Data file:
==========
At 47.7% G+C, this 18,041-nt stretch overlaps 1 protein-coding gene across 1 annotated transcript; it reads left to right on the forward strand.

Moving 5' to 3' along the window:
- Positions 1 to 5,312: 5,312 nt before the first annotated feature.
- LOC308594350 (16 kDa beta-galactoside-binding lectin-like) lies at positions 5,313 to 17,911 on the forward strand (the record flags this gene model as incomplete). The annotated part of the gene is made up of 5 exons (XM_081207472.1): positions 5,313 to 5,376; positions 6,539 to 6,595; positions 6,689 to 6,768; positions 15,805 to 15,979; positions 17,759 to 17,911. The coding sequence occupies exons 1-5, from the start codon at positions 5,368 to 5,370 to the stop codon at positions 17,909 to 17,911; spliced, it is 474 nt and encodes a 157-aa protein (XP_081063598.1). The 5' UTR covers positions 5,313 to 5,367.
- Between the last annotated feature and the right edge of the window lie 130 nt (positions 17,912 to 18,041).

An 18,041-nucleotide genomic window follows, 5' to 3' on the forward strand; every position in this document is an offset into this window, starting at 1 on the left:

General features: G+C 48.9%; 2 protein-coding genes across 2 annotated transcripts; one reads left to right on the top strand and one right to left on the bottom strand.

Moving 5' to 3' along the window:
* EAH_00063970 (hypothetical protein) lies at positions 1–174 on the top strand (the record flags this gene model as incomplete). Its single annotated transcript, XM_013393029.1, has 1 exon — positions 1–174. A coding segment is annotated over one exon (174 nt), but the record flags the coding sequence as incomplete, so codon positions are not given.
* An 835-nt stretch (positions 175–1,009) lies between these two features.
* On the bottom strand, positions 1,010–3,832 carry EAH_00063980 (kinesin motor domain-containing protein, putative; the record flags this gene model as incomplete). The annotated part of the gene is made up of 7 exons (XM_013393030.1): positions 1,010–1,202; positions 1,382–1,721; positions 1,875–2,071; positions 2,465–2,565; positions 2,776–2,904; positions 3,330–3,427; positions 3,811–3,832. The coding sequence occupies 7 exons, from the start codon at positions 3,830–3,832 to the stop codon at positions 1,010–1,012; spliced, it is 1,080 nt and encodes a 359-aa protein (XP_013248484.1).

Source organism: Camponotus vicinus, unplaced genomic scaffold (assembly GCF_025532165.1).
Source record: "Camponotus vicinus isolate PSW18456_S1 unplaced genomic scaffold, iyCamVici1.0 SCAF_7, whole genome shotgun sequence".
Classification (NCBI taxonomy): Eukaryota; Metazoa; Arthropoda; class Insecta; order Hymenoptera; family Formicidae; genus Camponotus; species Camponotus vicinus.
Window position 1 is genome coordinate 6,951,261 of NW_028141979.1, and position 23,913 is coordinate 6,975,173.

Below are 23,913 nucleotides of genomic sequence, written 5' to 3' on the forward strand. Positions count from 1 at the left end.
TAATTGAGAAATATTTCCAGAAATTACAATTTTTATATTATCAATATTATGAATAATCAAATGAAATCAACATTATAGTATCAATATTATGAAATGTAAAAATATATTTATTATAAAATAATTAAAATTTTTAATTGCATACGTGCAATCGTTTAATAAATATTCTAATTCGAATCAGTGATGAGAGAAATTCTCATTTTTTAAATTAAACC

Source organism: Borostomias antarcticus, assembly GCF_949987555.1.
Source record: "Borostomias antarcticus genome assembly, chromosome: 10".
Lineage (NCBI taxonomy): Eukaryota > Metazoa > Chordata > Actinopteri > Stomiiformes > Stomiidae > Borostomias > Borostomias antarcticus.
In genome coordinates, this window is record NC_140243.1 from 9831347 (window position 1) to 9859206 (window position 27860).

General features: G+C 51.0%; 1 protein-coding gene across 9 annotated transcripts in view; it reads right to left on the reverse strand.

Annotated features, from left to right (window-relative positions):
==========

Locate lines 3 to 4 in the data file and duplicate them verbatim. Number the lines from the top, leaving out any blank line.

- Positions 1 to 5,312: 5,312 nt before the first annotated feature.
- LOC308594350 (16 kDa beta-galactoside-binding lectin-like) lies at positions 5,313 to 17,911 on the forward strand (the record flags this gene model as incomplete). The annotated part of the gene is made up of 5 exons (XM_081207472.1): positions 5,313 to 5,376; positions 6,539 to 6,595; positions 6,689 to 6,768; positions 15,805 to 15,979; positions 17,759 to 17,911. The coding sequence occupies exons 1-5, from the start codon at positions 5,368 to 5,370 to the stop codon at positions 17,909 to 17,911; spliced, it is 474 nt and encodes a 157-aa protein (XP_081063598.1). The 5' UTR covers positions 5,313 to 5,367.